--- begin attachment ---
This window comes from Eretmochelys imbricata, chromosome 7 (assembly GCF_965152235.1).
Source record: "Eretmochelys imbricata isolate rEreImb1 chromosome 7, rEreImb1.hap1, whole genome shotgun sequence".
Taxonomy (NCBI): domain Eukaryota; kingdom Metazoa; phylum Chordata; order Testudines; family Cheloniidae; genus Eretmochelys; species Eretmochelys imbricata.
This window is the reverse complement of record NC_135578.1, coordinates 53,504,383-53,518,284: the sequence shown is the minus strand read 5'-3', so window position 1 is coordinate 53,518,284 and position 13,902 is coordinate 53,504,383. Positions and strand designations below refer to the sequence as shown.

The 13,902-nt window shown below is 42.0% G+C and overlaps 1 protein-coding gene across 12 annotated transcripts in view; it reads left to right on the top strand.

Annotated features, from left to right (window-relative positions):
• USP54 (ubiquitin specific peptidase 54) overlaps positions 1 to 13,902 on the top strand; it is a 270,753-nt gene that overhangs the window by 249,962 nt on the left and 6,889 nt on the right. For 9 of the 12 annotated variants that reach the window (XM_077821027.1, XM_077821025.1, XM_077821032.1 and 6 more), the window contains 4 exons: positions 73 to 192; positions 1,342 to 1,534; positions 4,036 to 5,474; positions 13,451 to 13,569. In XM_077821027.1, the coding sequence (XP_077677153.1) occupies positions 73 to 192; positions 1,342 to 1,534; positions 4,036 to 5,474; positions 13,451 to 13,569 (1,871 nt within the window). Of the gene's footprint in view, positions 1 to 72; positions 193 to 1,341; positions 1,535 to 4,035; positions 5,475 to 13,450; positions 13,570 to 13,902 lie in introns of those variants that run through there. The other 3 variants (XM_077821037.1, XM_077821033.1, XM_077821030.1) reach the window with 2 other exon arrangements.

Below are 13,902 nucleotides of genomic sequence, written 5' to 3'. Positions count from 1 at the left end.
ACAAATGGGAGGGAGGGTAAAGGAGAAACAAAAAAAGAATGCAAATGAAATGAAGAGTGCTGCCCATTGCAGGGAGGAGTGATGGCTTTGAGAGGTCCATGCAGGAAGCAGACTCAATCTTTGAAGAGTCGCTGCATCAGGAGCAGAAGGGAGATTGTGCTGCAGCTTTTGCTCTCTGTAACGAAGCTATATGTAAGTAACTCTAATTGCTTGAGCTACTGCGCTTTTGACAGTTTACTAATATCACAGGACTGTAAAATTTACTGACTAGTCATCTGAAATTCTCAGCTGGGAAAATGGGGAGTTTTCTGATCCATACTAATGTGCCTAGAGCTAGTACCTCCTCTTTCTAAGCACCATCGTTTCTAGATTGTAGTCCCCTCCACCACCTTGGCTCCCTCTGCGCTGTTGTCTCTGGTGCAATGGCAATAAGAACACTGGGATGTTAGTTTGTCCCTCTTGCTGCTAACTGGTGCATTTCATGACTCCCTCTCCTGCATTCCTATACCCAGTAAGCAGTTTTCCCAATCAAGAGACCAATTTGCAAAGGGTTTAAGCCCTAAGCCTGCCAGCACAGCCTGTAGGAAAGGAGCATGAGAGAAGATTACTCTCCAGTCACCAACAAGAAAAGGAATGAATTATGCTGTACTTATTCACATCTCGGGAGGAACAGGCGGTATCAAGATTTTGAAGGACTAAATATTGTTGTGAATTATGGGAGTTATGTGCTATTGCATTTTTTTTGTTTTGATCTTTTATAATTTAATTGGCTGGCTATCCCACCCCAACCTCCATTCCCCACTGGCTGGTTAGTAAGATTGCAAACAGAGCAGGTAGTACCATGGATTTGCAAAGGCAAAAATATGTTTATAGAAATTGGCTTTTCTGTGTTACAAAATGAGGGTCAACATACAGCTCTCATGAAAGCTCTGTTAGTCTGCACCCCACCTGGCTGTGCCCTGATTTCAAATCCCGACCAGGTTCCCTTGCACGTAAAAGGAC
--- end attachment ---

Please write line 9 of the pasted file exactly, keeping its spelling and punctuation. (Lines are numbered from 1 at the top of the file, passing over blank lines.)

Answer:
ACAAATGGGAGGGAGGGTAAAGGAGAAACAAAAAAAGAATGCAAATGAAATGAAGAGTGCTGCCCATTGCAGGGAGGAGTGATGGCTTTGAGAGGTCCATGCAGGAAGCAGACTCAATCTTTGAAGAGTCGCTGCATCAGGAGCAGAAGGGAGATTGTGCTGCAGCTTTTGCTCTCTGTAACGAAGCTATATGTAAGTAACTCTAATTGCTTGAGCTACTGCGCTTTTGACAGTTTACTAATATCACAGGACTGTAAAATTTACTGACTAGTCATCTGAAATTCTCAGCTGGGAAAATGGGGAGTTTTCTGATCCATACTAATGTGCCTAGAGCTAGTACCTCCTCTTTCTAAGCACCATCGTTTCTAGATTGTAGTCCCCTCCACCACCTTGGCTCCCTCTGCGCTGTTGTCTCTGGTGCAATGGCAATAAGAACACTGGGATGTTAGTTTGTCCCTCTTGCTGCTAACTGGTGCATTTCATGACTCCCTCTCCTGCATTCCTATACCCAGTAAGCAGTTTTCCCAATCAAGAGACCAATTTGCAAAGGGTTTAAGCCCTAAGCCTGCCAGCACAGCCTGTAGGAAAGGAGCATGAGAGAAGATTACTCTCCAGTCACCAACAAGAAAAGGAATGAATTATGCTGTACTTATTCACATCTCGGGAGGAACAGGCGGTATCAAGATTTTGAAGGACTAAATATTGTTGTGAATTATGGGAGTTATGTGCTATTGCATTTTTTTTGTTTTGATCTTTTATAATTTAATTGGCTGGCTATCCCACCCCAACCTCCATTCCCCACTGGCTGGTTAGTAAGATTGCAAACAGAGCAGGTAGTACCATGGATTTGCAAAGGCAAAAATATGTTTATAGAAATTGGCTTTTCTGTGTTACAAAATGAGGGTCAACATACAGCTCTCATGAAAGCTCTGTTAGTCTGCACCCCACCTGGCTGTGCCCTGATTTCAAATCCCGACCAGGTTCCCTTGCACGTAAAAGGAC